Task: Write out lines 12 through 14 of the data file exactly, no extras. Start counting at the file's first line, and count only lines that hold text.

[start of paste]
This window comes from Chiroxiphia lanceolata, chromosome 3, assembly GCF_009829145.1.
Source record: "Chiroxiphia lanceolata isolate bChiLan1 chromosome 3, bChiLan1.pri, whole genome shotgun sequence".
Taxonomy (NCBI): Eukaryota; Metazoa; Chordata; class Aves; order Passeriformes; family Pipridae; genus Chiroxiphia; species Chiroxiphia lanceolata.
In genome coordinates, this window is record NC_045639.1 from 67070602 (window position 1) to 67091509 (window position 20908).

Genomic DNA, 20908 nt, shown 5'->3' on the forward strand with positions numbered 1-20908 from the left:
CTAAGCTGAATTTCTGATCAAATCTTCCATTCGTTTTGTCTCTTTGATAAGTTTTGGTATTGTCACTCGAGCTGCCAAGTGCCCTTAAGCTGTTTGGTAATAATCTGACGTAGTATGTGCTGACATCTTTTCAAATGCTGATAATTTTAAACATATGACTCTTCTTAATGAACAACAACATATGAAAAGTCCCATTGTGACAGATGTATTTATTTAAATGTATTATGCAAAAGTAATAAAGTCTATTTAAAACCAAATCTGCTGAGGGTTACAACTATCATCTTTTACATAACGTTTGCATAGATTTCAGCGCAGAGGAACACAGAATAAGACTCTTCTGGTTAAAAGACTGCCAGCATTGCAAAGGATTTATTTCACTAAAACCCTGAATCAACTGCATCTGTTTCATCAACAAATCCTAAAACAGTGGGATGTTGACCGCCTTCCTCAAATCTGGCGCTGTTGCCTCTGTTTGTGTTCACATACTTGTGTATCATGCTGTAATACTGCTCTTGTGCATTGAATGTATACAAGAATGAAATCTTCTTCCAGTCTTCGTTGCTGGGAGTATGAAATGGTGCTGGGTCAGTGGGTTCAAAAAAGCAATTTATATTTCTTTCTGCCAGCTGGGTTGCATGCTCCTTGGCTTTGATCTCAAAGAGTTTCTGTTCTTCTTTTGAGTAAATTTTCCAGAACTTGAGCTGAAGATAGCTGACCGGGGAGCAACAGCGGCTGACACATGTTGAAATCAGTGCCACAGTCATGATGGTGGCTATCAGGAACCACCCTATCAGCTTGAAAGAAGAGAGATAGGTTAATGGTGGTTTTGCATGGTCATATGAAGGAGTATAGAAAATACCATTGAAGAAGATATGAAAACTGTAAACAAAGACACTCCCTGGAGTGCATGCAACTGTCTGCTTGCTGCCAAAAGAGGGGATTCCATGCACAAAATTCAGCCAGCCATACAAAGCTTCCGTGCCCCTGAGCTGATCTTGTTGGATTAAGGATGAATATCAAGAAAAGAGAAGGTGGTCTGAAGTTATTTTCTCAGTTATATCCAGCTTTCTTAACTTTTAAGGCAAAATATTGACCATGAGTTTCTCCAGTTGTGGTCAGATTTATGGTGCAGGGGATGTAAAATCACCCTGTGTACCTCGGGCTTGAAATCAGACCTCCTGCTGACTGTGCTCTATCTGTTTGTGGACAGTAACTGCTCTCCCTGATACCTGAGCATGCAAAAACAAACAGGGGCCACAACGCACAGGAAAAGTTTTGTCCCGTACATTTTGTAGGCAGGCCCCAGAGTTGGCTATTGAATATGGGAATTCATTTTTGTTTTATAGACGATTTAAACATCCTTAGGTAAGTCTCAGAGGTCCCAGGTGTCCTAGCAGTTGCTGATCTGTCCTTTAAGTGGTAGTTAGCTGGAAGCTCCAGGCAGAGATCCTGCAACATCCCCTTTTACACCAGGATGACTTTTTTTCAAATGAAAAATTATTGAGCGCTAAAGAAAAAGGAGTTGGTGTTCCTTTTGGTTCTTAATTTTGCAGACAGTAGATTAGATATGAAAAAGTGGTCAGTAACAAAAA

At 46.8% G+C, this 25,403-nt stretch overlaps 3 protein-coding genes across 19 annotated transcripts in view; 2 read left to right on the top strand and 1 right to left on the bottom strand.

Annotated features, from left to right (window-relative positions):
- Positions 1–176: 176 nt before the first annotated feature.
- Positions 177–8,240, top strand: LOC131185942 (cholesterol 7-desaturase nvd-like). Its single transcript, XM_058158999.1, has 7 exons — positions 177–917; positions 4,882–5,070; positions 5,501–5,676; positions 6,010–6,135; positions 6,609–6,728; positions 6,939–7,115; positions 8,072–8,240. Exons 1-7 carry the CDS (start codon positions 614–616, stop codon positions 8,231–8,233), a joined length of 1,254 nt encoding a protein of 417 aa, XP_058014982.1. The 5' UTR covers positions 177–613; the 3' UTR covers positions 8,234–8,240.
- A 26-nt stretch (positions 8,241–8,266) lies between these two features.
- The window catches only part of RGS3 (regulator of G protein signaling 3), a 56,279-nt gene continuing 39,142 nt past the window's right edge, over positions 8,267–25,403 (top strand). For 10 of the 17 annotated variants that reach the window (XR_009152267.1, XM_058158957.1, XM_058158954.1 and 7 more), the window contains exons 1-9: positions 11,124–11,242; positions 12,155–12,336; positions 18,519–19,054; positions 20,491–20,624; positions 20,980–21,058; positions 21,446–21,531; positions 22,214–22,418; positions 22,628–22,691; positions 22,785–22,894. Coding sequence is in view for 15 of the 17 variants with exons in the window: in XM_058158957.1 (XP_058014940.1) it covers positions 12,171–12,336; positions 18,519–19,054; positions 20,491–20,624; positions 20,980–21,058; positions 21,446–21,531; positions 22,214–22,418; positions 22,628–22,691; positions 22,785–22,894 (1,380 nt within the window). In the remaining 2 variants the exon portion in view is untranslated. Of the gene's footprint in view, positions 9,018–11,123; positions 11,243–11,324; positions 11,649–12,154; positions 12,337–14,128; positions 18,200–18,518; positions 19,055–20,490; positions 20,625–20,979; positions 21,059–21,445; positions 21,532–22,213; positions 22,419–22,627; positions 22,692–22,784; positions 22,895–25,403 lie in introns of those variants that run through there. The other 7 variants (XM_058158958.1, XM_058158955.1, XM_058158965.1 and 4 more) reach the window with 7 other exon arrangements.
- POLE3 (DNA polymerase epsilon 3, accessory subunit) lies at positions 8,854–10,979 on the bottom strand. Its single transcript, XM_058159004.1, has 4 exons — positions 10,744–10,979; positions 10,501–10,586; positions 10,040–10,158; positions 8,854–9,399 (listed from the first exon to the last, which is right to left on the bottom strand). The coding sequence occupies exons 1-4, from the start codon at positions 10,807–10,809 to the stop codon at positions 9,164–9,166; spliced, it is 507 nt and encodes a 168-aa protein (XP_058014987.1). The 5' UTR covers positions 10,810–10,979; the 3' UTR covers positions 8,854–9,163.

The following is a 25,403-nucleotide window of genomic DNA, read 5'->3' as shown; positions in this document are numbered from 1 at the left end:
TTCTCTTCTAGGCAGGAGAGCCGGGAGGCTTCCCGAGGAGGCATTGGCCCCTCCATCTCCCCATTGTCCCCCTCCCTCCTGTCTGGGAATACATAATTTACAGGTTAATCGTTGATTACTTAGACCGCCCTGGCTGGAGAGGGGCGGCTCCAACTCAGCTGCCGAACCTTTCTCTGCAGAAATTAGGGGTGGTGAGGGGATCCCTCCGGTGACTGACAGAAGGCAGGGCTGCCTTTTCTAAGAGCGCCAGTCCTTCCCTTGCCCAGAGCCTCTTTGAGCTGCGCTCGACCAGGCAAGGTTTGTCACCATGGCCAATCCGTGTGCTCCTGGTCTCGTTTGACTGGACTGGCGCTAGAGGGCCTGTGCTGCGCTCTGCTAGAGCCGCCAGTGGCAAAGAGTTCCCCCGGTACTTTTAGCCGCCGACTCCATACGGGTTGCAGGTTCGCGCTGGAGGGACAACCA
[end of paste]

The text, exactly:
- The window catches only part of RGS3 (regulator of G protein signaling 3), a 56,279-nt gene continuing 39,142 nt past the window's right edge, over positions 8,267–25,403 (top strand). For 10 of the 17 annotated variants that reach the window (XR_009152267.1, XM_058158957.1, XM_058158954.1 and 7 more), the window contains exons 1-9: positions 11,124–11,242; positions 12,155–12,336; positions 18,519–19,054; positions 20,491–20,624; positions 20,980–21,058; positions 21,446–21,531; positions 22,214–22,418; positions 22,628–22,691; positions 22,785–22,894. Coding sequence is in view for 15 of the 17 variants with exons in the window: in XM_058158957.1 (XP_058014940.1) it covers positions 12,171–12,336; positions 18,519–19,054; positions 20,491–20,624; positions 20,980–21,058; positions 21,446–21,531; positions 22,214–22,418; positions 22,628–22,691; positions 22,785–22,894 (1,380 nt within the window). In the remaining 2 variants the exon portion in view is untranslated. Of the gene's footprint in view, positions 9,018–11,123; positions 11,243–11,324; positions 11,649–12,154; positions 12,337–14,128; positions 18,200–18,518; positions 19,055–20,490; positions 20,625–20,979; positions 21,059–21,445; positions 21,532–22,213; positions 22,419–22,627; positions 22,692–22,784; positions 22,895–25,403 lie in introns of those variants that run through there. The other 7 variants (XM_058158958.1, XM_058158955.1, XM_058158965.1 and 4 more) reach the window with 7 other exon arrangements.
- POLE3 (DNA polymerase epsilon 3, accessory subunit) lies at positions 8,854–10,979 on the bottom strand. Its single transcript, XM_058159004.1, has 4 exons — positions 10,744–10,979; positions 10,501–10,586; positions 10,040–10,158; positions 8,854–9,399 (listed from the first exon to the last, which is right to left on the bottom strand). The coding sequence occupies exons 1-4, from the start codon at positions 10,807–10,809 to the stop codon at positions 9,164–9,166; spliced, it is 507 nt and encodes a 168-aa protein (XP_058014987.1). The 5' UTR covers positions 10,810–10,979; the 3' UTR covers positions 8,854–9,163.

The following is a 25,403-nucleotide window of genomic DNA, read 5'->3' as shown; positions in this document are numbered from 1 at the left end: